I have never been a straight up vegetarian because I really don't mind meat as long as there is no bone to be seen. It is purely a psychological thing as I had a broken neck from my bones not developing correctly in my neck and, even though I'm all fixed up and bionic, I can hear the bones moving and grinding in my neck. It freaks me out still.

Lolli is my first carnivorous pet that is all my own. I go to great lengths to ensure my horse and prairie dogs get the best and most natural diet available, I felt I could do more for my dog as well. When I decided to get her, I drove 4.5 hours from Buffalo to Ohio to pick out a dog from an over crowded shelter. She had such a terrible start in life that I want to do the best I can for her now.
 

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Thanks for sharing that website with me, the pre cut pieces make this seem a little less daunting to me. With the formula you gave me for figuring out how much to feed the meat and bones are measured separate, but what if you ate feeding meaty pieces? Here is what I think I would be comfortable feeding for the meat and bone portion: small goat bones, small meaty beef bones, chicken and turkey pieces, whole sardines, small pork bones and rabbit pieces. I think I would also be willing to try the quail and maybe the rabbit heads, although they kind of scare me. For the orgasm portion I was thinking of going to the grocery store, getting a variety, grinding it and freezing it in ice cube trays. I would use the premade only for when she is being puppysat. Is that an adequate variety? And on that note, I think I have to check out craigslist for a freezer...lol!

I have never been a straight up vegetarian because I really don't mind meat as long as there is no bone to be seen. It is purely a psychological thing as I had a broken neck from my bones not developing correctly in my neck and, even though I'm all fixed up and bionic, I can hear the bones moving and grinding in my neck. It freaks me out still.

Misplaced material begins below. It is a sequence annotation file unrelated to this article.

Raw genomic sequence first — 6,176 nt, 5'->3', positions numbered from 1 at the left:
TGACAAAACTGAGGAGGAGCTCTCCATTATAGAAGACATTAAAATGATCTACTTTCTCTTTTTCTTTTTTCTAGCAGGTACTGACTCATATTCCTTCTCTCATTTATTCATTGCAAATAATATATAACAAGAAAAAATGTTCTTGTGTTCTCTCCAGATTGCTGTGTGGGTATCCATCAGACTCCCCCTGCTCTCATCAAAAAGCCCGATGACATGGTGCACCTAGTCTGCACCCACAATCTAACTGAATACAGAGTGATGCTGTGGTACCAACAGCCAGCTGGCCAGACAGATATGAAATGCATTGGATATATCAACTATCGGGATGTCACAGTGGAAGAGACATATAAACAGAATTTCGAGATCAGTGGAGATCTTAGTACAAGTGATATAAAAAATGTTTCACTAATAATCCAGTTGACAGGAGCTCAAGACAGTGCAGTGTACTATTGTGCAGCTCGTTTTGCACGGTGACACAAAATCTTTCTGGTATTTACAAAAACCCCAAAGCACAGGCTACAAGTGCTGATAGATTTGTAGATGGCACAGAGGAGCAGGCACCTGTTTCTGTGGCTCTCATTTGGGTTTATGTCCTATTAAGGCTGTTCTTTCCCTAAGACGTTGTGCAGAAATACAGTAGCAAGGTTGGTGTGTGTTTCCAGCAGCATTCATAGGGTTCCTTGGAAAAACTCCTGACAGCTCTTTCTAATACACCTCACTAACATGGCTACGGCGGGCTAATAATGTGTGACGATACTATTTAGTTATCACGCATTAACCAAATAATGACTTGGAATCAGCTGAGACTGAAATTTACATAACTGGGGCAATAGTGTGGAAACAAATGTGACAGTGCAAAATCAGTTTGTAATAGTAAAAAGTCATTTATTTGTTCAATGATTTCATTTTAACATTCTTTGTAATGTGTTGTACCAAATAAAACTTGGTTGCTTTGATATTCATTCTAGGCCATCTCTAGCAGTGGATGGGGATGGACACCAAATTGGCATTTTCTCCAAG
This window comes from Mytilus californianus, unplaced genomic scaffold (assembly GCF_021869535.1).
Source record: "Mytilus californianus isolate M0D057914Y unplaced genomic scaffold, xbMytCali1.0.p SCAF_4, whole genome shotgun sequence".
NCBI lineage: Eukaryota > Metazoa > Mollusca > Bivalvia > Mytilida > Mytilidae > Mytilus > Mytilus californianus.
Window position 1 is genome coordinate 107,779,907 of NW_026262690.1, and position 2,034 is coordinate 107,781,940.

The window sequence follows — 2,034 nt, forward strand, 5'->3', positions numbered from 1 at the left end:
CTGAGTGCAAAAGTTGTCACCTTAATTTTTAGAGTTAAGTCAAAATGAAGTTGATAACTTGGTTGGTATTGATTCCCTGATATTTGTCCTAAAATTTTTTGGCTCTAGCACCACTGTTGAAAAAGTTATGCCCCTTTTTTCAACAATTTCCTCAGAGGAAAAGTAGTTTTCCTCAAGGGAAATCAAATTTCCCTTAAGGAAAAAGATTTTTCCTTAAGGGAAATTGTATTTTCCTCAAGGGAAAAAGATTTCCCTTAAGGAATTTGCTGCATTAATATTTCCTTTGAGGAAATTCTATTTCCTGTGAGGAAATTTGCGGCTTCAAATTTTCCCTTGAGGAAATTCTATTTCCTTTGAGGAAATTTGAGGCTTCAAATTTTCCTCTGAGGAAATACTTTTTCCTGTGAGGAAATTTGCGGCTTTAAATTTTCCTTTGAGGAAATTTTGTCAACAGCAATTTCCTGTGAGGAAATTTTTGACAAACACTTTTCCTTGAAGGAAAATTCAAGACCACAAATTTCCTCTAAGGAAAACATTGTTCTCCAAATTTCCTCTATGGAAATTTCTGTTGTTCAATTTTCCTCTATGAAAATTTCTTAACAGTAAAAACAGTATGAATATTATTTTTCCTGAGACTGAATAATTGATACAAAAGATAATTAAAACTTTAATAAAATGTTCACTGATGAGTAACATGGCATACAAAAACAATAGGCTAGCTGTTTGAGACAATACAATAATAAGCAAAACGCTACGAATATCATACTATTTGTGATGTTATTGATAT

Lolli is my first carnivorous pet that is all my own. I go to great lengths to ensure my horse and prairie dogs get the best and most natural diet available, I felt I could do more for my dog as well. When I decided to get her, I drove 4.5 hours from Buffalo to Ohio to pick out a dog from an over crowded shelter. She had such a terrible start in life that I want to do the best I can for her now.
First off, best autocorrect ever. What a strange kink. :laugh:

Anyway, that sounds like enough variety to me in terms of meat. I would caution against grinding up the organs though...I think it can damage some of the vitamins in them (especially taurine). I actually don't know a whole lot about that but remembered hearing about it so I always fed organs whole (or obviously cut into portions in the case of big things like beef hearts/livers etc). I would make sure you're getting organs from at least 4 different animals as well, as some can be too high or too low in certain vitamins and minerals. Like I believe, for example, that turkey liver is high in vitamin...A I think?, so you wouldn't want to feed turkey organs exclusively because of it. It's all about variety. As for determining the bone content of a food...I honestly just eyeball it. Or you could weigh particularly boney cuts like wings, I suppose. But yeah, it's not that easy to weigh out the bones when they are part of a big piece of meat, which they usually will be.

If you want to try premade raw, I cannot recommend Darwin's enough. Their introductory offer is SUCH a steal ($14 for 10 pounds is less than the kibble I usually buy!) When you order they put you on an auto-shipment, but the duration between shipments is pretty long and they have great customer service, so it was easy peasy to cancel the auto-shipment (since I couldn't afford the food on a regular basis). If you can't find premades locally (I cannot) then Darwin's has good pricing, but with shipping it might not be able to compete with other brands if you can buy them in the store. IMO it is one of the best though. I really wish they weren't online only.

Good for you for going out of your way to pick up your pup in Ohio. That's actually where I'm located. :wave:
 

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Discussion Starter #12